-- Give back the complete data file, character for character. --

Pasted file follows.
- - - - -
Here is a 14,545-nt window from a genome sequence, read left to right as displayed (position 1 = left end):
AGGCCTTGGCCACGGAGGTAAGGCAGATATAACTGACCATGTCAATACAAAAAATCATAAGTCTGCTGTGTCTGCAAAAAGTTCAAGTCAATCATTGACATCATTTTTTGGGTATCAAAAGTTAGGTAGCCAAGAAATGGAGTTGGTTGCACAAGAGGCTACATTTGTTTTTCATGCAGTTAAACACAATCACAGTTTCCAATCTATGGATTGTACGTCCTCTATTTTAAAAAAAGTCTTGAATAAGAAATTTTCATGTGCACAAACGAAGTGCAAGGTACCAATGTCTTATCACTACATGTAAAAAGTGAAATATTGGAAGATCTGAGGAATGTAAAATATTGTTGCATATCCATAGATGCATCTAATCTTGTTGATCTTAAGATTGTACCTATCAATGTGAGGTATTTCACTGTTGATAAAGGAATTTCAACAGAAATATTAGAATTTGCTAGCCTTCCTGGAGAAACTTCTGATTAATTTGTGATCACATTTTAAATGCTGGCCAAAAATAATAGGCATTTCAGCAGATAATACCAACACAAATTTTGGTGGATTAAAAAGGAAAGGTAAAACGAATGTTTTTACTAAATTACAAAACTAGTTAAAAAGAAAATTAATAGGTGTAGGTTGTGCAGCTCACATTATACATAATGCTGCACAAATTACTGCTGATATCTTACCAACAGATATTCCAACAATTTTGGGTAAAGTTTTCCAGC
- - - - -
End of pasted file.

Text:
Here is a 14,545-nt window from a genome sequence, read left to right as displayed (position 1 = left end):
AGGCCTTGGCCACGGAGGTAAGGCAGATATAACTGACCATGTCAATACAAAAAATCATAAGTCTGCTGTGTCTGCAAAAAGTTCAAGTCAATCATTGACATCATTTTTTGGGTATCAAAAGTTAGGTAGCCAAGAAATGGAGTTGGTTGCACAAGAGGCTACATTTGTTTTTCATGCAGTTAAACACAATCACAGTTTCCAATCTATGGATTGTACGTCCTCTATTTTAAAAAAAGTCTTGAATAAGAAATTTTCATGTGCACAAACGAAGTGCAAGGTACCAATGTCTTATCACTACATGTAAAAAGTGAAATATTGGAAGATCTGAGGAATGTAAAATATTGTTGCATATCCATAGATGCATCTAATCTTGTTGATCTTAAGATTGTACCTATCAATGTGAGGTATTTCACTGTTGATAAAGGAATTTCAACAGAAATATTAGAATTTGCTAGCCTTCCTGGAGAAACTTCTGATTAATTTGTGATCACATTTTAAATGCTGGCCAAAAATAATAGGCATTTCAGCAGATAATACCAACACAAATTTTGGTGGATTAAAAAGGAAAGGTAAAACGAATGTTTTTACTAAATTACAAAACTAGTTAAAAAGAAAATTAATAGGTGTAGGTTGTGCAGCTCACATTATACATAATGCTGCACAAATTACTGCTGATATCTTACCAACAGATATTCCAACAATTTTGGGTAAAGTTTTCCAGC